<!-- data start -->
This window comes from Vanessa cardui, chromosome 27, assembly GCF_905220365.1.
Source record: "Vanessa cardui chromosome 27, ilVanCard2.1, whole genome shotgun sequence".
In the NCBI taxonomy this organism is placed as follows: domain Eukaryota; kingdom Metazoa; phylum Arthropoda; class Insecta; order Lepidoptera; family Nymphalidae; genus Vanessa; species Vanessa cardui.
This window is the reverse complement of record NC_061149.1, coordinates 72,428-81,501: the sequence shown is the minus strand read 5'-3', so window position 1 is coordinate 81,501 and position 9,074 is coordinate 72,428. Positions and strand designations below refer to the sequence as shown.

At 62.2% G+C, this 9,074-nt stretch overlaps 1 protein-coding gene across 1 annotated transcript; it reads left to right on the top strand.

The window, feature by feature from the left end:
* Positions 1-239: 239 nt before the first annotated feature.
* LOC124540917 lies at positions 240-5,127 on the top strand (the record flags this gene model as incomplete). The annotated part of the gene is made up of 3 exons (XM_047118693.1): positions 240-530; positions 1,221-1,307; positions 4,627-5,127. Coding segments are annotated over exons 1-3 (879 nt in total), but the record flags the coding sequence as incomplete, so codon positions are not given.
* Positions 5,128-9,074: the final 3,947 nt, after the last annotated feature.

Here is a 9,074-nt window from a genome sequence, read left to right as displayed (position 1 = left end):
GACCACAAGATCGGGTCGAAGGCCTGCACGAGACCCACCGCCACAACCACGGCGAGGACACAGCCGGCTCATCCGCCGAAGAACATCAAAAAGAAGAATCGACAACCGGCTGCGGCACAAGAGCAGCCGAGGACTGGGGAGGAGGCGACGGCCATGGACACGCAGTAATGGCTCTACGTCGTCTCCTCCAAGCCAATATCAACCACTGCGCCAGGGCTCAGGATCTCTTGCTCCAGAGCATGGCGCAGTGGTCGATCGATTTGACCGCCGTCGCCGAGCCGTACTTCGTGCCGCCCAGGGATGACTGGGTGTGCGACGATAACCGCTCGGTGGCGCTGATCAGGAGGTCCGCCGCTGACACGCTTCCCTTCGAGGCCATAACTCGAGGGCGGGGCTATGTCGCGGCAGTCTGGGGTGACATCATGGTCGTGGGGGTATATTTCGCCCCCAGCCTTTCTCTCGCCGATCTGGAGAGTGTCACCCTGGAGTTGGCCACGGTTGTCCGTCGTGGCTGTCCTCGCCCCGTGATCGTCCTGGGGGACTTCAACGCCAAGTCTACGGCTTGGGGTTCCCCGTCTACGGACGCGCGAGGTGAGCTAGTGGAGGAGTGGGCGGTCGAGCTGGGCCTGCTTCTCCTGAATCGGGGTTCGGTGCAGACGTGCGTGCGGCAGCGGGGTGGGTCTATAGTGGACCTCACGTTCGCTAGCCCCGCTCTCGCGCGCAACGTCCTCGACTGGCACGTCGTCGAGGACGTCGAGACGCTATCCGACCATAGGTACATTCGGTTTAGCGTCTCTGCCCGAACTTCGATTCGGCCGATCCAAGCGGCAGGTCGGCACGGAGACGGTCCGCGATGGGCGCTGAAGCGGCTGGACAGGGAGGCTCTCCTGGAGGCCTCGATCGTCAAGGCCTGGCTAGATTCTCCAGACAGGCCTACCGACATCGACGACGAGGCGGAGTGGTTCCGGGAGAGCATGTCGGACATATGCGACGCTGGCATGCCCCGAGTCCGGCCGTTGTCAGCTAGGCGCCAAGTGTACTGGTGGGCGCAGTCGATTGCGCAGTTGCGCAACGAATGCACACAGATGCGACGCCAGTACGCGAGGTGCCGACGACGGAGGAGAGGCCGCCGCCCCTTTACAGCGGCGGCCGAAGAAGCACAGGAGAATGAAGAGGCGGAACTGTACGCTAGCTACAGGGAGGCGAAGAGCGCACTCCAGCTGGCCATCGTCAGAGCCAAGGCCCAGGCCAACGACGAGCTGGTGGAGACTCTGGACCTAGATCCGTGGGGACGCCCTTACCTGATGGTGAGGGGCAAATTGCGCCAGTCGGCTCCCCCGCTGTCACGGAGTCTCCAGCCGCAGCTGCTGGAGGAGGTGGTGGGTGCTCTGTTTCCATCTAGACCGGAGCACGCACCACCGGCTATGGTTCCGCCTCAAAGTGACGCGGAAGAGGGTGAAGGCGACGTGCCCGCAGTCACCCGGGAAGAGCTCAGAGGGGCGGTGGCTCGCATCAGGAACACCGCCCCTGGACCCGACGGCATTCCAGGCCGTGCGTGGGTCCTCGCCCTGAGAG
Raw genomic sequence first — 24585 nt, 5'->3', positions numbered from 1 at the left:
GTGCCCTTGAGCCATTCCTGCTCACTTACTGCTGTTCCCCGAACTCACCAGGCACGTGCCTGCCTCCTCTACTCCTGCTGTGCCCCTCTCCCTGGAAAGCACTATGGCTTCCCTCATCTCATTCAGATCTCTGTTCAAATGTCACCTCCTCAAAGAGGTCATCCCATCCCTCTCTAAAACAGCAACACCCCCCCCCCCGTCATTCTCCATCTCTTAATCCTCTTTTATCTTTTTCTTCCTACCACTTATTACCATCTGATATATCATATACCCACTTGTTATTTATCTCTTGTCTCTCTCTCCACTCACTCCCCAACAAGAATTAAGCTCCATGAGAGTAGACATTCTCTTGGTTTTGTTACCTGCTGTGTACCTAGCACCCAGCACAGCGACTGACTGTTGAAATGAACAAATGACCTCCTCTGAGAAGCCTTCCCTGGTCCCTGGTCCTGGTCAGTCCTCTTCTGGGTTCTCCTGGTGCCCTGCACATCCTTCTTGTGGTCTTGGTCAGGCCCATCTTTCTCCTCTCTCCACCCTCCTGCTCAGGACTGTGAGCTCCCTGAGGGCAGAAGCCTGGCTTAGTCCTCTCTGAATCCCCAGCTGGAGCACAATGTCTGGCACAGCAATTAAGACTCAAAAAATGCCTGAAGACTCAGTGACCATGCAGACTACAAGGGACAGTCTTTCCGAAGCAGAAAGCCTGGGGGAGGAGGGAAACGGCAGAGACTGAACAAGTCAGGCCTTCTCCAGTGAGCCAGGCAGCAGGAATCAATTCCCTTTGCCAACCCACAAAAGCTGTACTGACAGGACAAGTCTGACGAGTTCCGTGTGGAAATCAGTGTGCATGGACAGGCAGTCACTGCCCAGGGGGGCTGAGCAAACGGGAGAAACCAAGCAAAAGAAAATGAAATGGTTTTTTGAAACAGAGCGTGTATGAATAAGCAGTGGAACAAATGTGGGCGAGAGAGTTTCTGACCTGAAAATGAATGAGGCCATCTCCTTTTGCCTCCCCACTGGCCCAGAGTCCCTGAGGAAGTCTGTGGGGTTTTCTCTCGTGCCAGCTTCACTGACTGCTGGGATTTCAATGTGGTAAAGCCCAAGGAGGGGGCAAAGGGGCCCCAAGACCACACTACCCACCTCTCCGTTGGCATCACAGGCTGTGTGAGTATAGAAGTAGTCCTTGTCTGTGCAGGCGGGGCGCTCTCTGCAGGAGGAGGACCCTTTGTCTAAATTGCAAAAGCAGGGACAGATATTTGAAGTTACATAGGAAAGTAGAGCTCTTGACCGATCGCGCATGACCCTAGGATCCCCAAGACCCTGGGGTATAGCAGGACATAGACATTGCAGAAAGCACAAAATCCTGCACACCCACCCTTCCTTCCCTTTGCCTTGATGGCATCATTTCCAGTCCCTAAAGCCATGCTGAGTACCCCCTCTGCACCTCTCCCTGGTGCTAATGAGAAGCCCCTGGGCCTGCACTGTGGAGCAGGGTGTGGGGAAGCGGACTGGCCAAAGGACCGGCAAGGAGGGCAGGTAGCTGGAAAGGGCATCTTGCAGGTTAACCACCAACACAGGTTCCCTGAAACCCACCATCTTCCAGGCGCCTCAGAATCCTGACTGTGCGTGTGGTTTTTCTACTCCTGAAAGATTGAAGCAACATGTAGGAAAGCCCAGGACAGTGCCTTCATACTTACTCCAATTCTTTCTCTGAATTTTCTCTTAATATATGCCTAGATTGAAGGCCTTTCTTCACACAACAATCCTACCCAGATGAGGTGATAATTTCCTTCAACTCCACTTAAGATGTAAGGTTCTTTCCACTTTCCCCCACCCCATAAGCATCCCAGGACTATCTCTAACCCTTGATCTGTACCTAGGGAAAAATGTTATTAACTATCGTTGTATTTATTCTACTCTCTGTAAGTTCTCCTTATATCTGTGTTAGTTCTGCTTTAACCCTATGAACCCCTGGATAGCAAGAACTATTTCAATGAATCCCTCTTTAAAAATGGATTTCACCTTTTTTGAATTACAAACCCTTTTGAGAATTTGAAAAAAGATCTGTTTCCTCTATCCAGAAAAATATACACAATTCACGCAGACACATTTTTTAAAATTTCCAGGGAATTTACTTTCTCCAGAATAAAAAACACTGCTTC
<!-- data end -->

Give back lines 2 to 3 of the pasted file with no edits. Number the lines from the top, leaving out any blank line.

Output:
Source record: "Vanessa cardui chromosome 27, ilVanCard2.1, whole genome shotgun sequence".
In the NCBI taxonomy this organism is placed as follows: domain Eukaryota; kingdom Metazoa; phylum Arthropoda; class Insecta; order Lepidoptera; family Nymphalidae; genus Vanessa; species Vanessa cardui.